Edmunds ruled that the Michigan Court of Appeals had "correctly observed that the trial court did conduct an investigation concerning the job offer" and that "all interested parties participated."

Edmunds also said that defense attorneys "were given ample opportunity to show that actual juror bias on the part of jurors other than" the juror who was offered the job.

"The Michigan Court of Appeals properly reviewed the record, concluding that under the facts presented here that there was no plain error," Edmunds wrote in the ruling.

After the Michigan Court of Appeals upheld Hackel's conviction, the Michigan Supreme Court refused to hear his appeal, according to court documents.

Sun Staff Writer Mark Ranzenberger contributed to this report.

No new trial for former sheriff
The Saginaw News
Posted by LaNia Coleman

September 20, 2007 - 23:26PM

A federal judge has ruled that a former sheriff received a fair trial the first time.

U.S. District Judge Nancy G. Edmunds on Wednesday overturned an earlier order for hearings on possible jury tampering in the case against former Macomb County Sheriff William Hackel.

U.S. Magistrate Judge Steven Whalen on Aug. 17 ordered Isabella County Chief Trial Judge Paul H. Chamberlain to conduct the hearings to determine whether Hackel received a fair trial on charges of sexual assault.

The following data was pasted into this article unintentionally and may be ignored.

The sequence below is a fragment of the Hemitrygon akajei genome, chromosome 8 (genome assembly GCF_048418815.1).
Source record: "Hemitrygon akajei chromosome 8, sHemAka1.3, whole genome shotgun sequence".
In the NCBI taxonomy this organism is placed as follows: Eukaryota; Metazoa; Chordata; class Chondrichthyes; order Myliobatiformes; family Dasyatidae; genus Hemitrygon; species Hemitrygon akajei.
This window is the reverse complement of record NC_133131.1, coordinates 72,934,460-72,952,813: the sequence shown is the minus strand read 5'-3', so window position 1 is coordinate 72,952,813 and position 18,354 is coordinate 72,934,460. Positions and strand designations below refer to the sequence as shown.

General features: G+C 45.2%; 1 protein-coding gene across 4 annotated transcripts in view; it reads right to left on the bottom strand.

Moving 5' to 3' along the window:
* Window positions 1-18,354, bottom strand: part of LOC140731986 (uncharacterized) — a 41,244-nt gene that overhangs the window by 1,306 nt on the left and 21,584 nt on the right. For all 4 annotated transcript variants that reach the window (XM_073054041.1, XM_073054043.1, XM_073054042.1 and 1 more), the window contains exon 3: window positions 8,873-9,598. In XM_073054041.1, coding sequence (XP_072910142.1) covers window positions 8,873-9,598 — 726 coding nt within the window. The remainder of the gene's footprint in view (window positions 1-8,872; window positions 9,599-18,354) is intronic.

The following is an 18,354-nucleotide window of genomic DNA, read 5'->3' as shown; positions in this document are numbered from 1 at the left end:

Hackel alleged jury tampering in the 2000 case, which sent him to prison.

Ex-sheriff loses new trial bid
U.S. judge rules against Macomb's William Hackel on jury tampering issue.
The Detroit News
Paul Egan
Thursday, September 20, 2007

A federal judge in Detroit on Wednesday shot down former Macomb County Sheriff William Hackel's latest bid for a new trial on his sexual assault conviction.

U.S. District Judge Nancy G. Edmunds overturned a federal magistrate judge's recommendation that the Isabella County Circuit Court grant Hackel a hearing on whether the jury at his 2000 trial was tainted.

Edmunds ruled the jury tampering issue had already been considered and rejected by the Michigan Court of Appeals and did not need to be heard again.

Hackel, 65, the father of current Sheriff Mark Hackel, was convicted of third-degree sexual assault for raping a 25-year-old acquaintance at a 1999 law enforcement conference at the Soaring Eagle Casino & Resort in Mount Pleasant.

Hackel admitted having sex with the woman but claimed it was consensual. He was released from prison in2003.

In 2004, Hackel went to federal court seeking a new trial.Among other issues, Hackel said the Saginaw Chippewa Tribal Police, which investigated the incident, offered a juror a job during the trial.

The juror was dismissed, but Hackel argued the juror may have tainted those left on the panel.

On Aug. 17, U.S. Magistrate Judge Steven Whalen recommended that Hackel be granted a hearing on that issue. But Edmunds ruled Wednesday that the Michigan Court of Appeals considered the issue in 2002 and found that Hackel's right to an impartial jury had not been violated.

Hackel's attorney, Terence Page, could not be reached for comment.

Former Sheriff Denied New Trial
WNEM News 5
POSTED: 4:41 pm EDT September 20, 2007
UPDATED: 4:57 pm EDT September 20, 2007

SAGINAW, Mich. -- A former Macomb County sheriff convicted of rape in Isabella County has been denied a new trial.